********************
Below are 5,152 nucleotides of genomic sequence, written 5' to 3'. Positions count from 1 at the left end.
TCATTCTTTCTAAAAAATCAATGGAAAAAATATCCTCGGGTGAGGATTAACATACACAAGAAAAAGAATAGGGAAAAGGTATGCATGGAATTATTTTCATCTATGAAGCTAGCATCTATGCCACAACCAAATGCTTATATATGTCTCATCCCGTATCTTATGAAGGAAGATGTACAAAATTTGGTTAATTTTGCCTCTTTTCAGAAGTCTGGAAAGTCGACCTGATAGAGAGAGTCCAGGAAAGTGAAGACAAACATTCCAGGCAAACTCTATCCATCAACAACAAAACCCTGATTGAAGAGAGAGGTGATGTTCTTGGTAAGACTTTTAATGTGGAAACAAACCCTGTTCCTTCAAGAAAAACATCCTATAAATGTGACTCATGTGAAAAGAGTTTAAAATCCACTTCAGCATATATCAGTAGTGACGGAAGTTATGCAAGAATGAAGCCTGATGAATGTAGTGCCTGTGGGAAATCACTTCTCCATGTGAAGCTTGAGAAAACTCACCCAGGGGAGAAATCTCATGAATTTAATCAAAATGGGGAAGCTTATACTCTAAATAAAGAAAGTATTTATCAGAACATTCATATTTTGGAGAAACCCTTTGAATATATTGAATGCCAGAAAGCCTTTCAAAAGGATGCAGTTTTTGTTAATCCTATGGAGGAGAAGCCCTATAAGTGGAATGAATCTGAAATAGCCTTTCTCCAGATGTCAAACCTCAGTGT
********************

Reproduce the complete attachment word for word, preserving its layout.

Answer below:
Below are 5,152 nucleotides of genomic sequence, written 5' to 3'. Positions count from 1 at the left end.
TCATTCTTTCTAAAAAATCAATGGAAAAAATATCCTCGGGTGAGGATTAACATACACAAGAAAAAGAATAGGGAAAAGGTATGCATGGAATTATTTTCATCTATGAAGCTAGCATCTATGCCACAACCAAATGCTTATATATGTCTCATCCCGTATCTTATGAAGGAAGATGTACAAAATTTGGTTAATTTTGCCTCTTTTCAGAAGTCTGGAAAGTCGACCTGATAGAGAGAGTCCAGGAAAGTGAAGACAAACATTCCAGGCAAACTCTATCCATCAACAACAAAACCCTGATTGAAGAGAGAGGTGATGTTCTTGGTAAGACTTTTAATGTGGAAACAAACCCTGTTCCTTCAAGAAAAACATCCTATAAATGTGACTCATGTGAAAAGAGTTTAAAATCCACTTCAGCATATATCAGTAGTGACGGAAGTTATGCAAGAATGAAGCCTGATGAATGTAGTGCCTGTGGGAAATCACTTCTCCATGTGAAGCTTGAGAAAACTCACCCAGGGGAGAAATCTCATGAATTTAATCAAAATGGGGAAGCTTATACTCTAAATAAAGAAAGTATTTATCAGAACATTCATATTTTGGAGAAACCCTTTGAATATATTGAATGCCAGAAAGCCTTTCAAAAGGATGCAGTTTTTGTTAATCCTATGGAGGAGAAGCCCTATAAGTGGAATGAATCTGAAATAGCCTTTCTCCAGATGTCAAACCTCAGTGT